Greetings once again, e-commerce enthusiasts. Welcome to part 4 of our 10-part marketing automation series. This week, I’m super excited to tell you about how Sean Tice of Brooklyn Slate uses automations to find new customers and grow their business.
Brooklyn Slate and Targeting New Customers with Facebook Ads
Learn how the owners have used the automation to build their audience.
We met with Sean at his headquarters and distribution center in Brooklyn, NY. There, he gave us the rundown of how his business began back in 2009 when he and co-founder Kristy Hadeka took a trip to her family’s slate quarry in upstate New York. The pair brought back a few pieces of slate and started making gifts for friends. Before long, friends of friends were asking to buy their slate serving boards, so Sean and Kristy decided to produce a full line of products, including cheese boards, coasters, and more.
Since then, Brooklyn Slate has grown its business-to-business and business-to-consumer channels, offering a wide assortment of slate products, third-party brands, custom engraving, and corporate gifting. But as the business continues to expand into new categories, Sean and his team find that new problems pop up all the time.
“The greatest challenge is what I’d call the bottlenecks,” he says, “Experiencing growth in one part of the business can result in a bottleneck in another part of the business.”
Here are a few ways the Brooklyn Slate team works to prevent and solve for obstacles:
It may sound a little too simple, but many small businesses swear by using a checklist—whether digital or print—to stay on task. Sean explains:
“Our small team is often strapped for time and can’t sweat the small stuff—everything from putting garbage out for collection to watering the plants. A simple fix is to create a daily/weekly checklist. Our team members review the checklist at the end of each day and initial tasks to confirm they’ve been completed.”
Brooklyn Slate is active on social media, which is a great way to communicate with customers, but it also means you need a library of photos to keep content fresh. With everything else going on in a given day, it can be a big undertaking for a small business to hire a photographer and coordinate a photo shoot, so Brooklyn Slate found it worth investing in a quality camera to take their own photos in-house.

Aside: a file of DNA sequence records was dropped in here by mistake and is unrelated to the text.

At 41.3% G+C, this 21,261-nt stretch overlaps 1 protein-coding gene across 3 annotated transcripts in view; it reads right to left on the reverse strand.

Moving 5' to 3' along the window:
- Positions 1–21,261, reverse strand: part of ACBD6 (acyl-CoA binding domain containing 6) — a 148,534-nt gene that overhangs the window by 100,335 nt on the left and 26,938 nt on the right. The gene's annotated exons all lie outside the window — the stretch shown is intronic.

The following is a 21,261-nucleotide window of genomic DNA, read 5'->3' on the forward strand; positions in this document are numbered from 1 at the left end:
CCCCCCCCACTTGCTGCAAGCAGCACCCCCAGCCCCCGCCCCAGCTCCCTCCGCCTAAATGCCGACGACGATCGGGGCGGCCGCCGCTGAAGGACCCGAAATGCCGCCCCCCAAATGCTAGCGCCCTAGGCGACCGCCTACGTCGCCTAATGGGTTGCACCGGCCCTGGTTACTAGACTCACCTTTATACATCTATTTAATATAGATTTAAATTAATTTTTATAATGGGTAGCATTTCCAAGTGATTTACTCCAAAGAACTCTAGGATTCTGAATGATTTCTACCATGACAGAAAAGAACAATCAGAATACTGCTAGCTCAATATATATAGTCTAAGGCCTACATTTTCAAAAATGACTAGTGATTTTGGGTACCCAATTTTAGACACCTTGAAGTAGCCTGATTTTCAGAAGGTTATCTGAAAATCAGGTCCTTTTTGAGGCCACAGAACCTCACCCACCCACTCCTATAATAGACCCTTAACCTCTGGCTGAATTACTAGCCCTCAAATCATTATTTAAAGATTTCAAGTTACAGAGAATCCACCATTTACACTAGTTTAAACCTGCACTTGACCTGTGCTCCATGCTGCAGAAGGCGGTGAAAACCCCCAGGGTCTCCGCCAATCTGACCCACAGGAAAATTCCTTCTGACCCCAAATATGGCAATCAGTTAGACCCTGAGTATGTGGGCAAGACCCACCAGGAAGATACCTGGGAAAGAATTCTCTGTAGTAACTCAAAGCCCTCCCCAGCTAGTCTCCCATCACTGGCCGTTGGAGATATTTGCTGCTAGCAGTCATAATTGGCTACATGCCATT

“For less than $150 we purchased artificial lights and set up a small photo studio,” Sean says. “To help bring our photos to life, we’ve amassed a collection of random and inexpensive props—everything from glasses and flatware from IKEA, to wood beams we’ve found on the side of the road.”
Brooklyn Slate has a small team, so they’re always trying to make the most of their time. One way Sean does this is by utilizing Facebook Ads in Mailchimp.
“When Mailchimp announced its Facebook Ad integration, I was particularly excited, because it meant I had another means to reach our audience through a single platform,” he says. “We had used Facebook Ads before, but managing the ads through Mailchimp is easier and faster.”
“In a lot of ways, Mailchimp has become our customer relationship manager for direct sales as well,” Sean continues. “It’s really powerful for segmenting our customers and discovering people who are similar to those customers. It’s great that we can use Facebook Ads to reach those potential customers, too. For example, we’ve found that the majority of our audience is 25 to 44 and skews female, so we can create Facebook Ads to find potential new customers who are similar to that segment.
And since he’s not manually searching for new customers, Sean is able to focus his energy elsewhere.
“One of the best things about Mailchimp automation is that it helps save me time to do other things,” he says. “Less time working on our Facebook advertising strategy means that I can develop more concepts for custom engraving, print materials, et cetera.”